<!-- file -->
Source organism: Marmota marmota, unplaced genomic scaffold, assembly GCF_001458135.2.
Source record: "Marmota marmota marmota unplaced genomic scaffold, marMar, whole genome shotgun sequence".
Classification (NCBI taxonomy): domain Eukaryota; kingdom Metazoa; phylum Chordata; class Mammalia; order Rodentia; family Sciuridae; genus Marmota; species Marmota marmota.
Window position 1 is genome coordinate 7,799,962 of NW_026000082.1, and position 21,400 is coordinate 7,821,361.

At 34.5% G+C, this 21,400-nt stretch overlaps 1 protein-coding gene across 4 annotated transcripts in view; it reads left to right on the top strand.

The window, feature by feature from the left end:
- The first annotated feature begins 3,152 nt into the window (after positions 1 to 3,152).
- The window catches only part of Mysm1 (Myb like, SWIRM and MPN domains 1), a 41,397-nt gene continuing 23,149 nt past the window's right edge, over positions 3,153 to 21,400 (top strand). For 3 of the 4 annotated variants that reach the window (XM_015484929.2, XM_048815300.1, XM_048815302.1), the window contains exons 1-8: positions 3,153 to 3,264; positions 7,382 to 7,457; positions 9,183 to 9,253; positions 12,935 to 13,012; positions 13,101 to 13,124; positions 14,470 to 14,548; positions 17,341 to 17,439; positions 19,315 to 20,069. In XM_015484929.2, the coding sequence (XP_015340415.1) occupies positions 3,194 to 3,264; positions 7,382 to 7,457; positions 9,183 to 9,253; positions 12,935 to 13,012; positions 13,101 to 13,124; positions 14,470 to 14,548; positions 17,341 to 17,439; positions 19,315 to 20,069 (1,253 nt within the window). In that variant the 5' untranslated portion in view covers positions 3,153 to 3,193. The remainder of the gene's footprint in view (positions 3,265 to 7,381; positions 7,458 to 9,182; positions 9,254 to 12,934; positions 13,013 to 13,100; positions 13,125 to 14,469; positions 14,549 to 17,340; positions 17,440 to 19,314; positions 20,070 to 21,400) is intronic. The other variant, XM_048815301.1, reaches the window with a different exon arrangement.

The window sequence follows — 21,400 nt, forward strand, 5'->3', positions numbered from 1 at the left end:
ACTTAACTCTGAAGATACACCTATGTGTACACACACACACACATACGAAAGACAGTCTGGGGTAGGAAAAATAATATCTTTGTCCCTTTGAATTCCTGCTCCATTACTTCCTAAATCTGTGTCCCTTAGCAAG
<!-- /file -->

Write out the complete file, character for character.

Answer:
Source organism: Marmota marmota, unplaced genomic scaffold, assembly GCF_001458135.2.
Source record: "Marmota marmota marmota unplaced genomic scaffold, marMar, whole genome shotgun sequence".
Classification (NCBI taxonomy): domain Eukaryota; kingdom Metazoa; phylum Chordata; class Mammalia; order Rodentia; family Sciuridae; genus Marmota; species Marmota marmota.
Window position 1 is genome coordinate 7,799,962 of NW_026000082.1, and position 21,400 is coordinate 7,821,361.

At 34.5% G+C, this 21,400-nt stretch overlaps 1 protein-coding gene across 4 annotated transcripts in view; it reads left to right on the top strand.

The window, feature by feature from the left end:
- The first annotated feature begins 3,152 nt into the window (after positions 1 to 3,152).
- The window catches only part of Mysm1 (Myb like, SWIRM and MPN domains 1), a 41,397-nt gene continuing 23,149 nt past the window's right edge, over positions 3,153 to 21,400 (top strand). For 3 of the 4 annotated variants that reach the window (XM_015484929.2, XM_048815300.1, XM_048815302.1), the window contains exons 1-8: positions 3,153 to 3,264; positions 7,382 to 7,457; positions 9,183 to 9,253; positions 12,935 to 13,012; positions 13,101 to 13,124; positions 14,470 to 14,548; positions 17,341 to 17,439; positions 19,315 to 20,069. In XM_015484929.2, the coding sequence (XP_015340415.1) occupies positions 3,194 to 3,264; positions 7,382 to 7,457; positions 9,183 to 9,253; positions 12,935 to 13,012; positions 13,101 to 13,124; positions 14,470 to 14,548; positions 17,341 to 17,439; positions 19,315 to 20,069 (1,253 nt within the window). In that variant the 5' untranslated portion in view covers positions 3,153 to 3,193. The remainder of the gene's footprint in view (positions 3,265 to 7,381; positions 7,458 to 9,182; positions 9,254 to 12,934; positions 13,013 to 13,100; positions 13,125 to 14,469; positions 14,549 to 17,340; positions 17,440 to 19,314; positions 20,070 to 21,400) is intronic. The other variant, XM_048815301.1, reaches the window with a different exon arrangement.

The window sequence follows — 21,400 nt, forward strand, 5'->3', positions numbered from 1 at the left end:
ACTTAACTCTGAAGATACACCTATGTGTACACACACACACACATACGAAAGACAGTCTGGGGTAGGAAAAATAATATCTTTGTCCCTTTGAATTCCTGCTCCATTACTTCCTAAATCTGTGTCCCTTAGCAAG